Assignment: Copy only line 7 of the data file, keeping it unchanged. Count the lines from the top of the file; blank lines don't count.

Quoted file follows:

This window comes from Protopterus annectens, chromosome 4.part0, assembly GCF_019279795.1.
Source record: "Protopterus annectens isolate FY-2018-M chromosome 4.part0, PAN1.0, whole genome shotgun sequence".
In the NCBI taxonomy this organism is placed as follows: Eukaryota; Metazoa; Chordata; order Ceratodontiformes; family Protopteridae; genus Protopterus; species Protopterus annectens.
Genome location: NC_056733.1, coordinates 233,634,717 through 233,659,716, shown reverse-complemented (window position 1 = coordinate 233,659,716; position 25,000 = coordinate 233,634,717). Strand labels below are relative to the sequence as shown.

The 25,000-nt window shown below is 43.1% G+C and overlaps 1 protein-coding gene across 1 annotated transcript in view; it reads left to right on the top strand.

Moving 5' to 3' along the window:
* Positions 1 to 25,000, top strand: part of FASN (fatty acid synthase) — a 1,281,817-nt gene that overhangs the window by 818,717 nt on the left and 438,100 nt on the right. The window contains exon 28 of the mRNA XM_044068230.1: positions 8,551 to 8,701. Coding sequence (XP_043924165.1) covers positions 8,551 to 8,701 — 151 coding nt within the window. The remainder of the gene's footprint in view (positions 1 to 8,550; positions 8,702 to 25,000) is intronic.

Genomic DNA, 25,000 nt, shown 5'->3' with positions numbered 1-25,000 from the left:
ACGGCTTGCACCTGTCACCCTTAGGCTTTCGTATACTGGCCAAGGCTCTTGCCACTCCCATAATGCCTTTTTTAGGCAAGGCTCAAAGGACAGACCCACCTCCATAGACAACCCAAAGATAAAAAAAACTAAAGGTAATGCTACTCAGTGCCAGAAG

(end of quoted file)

* Positions 1 to 25,000, top strand: part of FASN (fatty acid synthase) — a 1,281,817-nt gene that overhangs the window by 818,717 nt on the left and 438,100 nt on the right. The window contains exon 28 of the mRNA XM_044068230.1: positions 8,551 to 8,701. Coding sequence (XP_043924165.1) covers positions 8,551 to 8,701 — 151 coding nt within the window. The remainder of the gene's footprint in view (positions 1 to 8,550; positions 8,702 to 25,000) is intronic.